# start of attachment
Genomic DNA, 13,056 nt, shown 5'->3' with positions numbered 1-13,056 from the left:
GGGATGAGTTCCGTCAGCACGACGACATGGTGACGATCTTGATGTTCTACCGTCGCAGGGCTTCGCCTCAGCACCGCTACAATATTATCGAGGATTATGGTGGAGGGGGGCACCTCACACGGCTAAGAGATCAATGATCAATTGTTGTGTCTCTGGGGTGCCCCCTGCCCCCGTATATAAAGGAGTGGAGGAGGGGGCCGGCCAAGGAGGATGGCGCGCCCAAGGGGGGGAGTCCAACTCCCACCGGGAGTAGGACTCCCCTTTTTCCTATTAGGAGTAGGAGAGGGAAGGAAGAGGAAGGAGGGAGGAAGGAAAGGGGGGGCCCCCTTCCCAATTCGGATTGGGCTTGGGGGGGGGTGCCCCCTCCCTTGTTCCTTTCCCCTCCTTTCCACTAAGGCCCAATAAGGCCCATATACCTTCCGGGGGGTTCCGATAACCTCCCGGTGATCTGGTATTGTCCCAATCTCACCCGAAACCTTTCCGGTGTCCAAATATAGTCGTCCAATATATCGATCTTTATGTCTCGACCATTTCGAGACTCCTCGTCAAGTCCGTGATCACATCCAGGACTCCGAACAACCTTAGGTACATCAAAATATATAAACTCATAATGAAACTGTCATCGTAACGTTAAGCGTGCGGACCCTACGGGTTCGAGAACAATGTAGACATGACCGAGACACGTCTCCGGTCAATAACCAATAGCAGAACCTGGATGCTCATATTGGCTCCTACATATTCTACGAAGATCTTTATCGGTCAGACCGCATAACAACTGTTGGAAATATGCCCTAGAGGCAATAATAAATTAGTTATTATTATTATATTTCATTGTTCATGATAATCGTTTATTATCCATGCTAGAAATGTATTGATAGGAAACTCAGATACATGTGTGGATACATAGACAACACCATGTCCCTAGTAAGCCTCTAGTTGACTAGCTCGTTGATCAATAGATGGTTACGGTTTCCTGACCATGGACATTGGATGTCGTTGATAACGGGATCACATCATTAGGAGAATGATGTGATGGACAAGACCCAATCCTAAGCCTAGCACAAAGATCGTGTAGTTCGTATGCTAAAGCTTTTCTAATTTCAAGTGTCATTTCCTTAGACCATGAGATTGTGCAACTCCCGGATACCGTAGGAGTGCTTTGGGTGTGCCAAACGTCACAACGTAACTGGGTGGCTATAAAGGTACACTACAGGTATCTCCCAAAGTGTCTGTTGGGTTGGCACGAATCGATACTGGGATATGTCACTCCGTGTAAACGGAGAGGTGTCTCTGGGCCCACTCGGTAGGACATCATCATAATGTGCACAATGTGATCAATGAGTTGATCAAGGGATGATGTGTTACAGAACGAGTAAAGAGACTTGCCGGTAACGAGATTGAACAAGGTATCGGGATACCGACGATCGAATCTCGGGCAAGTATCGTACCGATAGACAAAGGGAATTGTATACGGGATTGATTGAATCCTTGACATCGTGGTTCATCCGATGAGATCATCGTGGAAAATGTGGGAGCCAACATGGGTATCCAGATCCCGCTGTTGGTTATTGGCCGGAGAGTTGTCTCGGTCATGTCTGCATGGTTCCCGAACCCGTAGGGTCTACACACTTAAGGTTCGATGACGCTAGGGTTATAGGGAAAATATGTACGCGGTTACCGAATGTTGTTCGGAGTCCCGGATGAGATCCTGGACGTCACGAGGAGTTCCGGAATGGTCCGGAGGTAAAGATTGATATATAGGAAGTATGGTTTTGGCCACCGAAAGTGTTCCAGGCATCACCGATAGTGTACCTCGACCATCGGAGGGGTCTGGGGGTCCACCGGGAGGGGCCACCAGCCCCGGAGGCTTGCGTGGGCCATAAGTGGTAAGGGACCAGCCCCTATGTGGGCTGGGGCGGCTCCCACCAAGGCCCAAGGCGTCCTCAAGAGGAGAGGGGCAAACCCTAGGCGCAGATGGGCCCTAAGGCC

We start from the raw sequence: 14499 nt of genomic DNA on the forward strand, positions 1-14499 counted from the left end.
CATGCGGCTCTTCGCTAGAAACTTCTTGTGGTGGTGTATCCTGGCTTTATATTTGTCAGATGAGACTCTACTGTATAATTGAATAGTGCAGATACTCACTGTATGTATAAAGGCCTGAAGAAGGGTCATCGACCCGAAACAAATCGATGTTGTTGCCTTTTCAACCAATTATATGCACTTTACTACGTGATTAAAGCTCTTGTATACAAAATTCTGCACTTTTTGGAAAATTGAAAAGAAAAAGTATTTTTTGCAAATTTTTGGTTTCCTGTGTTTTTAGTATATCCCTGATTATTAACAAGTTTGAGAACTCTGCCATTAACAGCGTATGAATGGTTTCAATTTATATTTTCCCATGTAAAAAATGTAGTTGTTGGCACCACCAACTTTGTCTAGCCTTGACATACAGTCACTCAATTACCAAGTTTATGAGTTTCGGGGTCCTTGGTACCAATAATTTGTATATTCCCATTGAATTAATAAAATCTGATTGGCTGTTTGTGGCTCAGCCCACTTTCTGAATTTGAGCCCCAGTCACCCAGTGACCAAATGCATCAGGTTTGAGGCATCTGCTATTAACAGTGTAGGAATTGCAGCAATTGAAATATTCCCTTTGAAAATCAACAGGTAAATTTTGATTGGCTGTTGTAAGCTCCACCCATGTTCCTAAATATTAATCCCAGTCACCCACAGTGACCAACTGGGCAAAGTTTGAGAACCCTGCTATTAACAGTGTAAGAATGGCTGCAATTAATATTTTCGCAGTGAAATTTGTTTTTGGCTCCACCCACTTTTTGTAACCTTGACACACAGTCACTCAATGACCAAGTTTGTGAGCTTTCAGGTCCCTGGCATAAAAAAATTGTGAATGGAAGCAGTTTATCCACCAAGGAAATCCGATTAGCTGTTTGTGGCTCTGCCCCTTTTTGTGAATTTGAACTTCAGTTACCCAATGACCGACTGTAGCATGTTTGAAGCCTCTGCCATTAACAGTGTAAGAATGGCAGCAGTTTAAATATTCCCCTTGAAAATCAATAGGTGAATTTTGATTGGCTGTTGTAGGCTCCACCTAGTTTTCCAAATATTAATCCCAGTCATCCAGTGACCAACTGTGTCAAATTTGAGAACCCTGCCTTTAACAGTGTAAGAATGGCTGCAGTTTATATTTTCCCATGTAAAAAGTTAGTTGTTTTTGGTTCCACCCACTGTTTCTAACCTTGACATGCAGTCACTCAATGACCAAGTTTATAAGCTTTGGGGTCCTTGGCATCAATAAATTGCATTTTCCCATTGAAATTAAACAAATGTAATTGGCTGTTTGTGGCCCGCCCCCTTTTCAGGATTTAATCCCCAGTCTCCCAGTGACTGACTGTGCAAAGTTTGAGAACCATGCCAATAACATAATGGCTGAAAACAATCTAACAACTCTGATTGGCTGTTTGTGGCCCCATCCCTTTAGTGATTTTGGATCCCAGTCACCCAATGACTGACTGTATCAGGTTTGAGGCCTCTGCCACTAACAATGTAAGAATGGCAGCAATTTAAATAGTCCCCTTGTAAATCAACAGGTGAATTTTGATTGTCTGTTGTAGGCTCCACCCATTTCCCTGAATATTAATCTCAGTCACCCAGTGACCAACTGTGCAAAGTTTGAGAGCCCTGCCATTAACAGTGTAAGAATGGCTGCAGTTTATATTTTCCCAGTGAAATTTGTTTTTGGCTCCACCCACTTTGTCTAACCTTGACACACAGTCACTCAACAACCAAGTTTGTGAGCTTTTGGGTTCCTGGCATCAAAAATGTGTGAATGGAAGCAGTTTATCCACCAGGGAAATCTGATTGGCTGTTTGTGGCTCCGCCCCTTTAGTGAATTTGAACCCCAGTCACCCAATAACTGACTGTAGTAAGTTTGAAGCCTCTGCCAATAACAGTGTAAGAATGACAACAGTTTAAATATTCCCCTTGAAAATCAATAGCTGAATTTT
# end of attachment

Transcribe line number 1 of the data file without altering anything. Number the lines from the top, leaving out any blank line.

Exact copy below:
Genomic DNA, 13,056 nt, shown 5'->3' with positions numbered 1-13,056 from the left: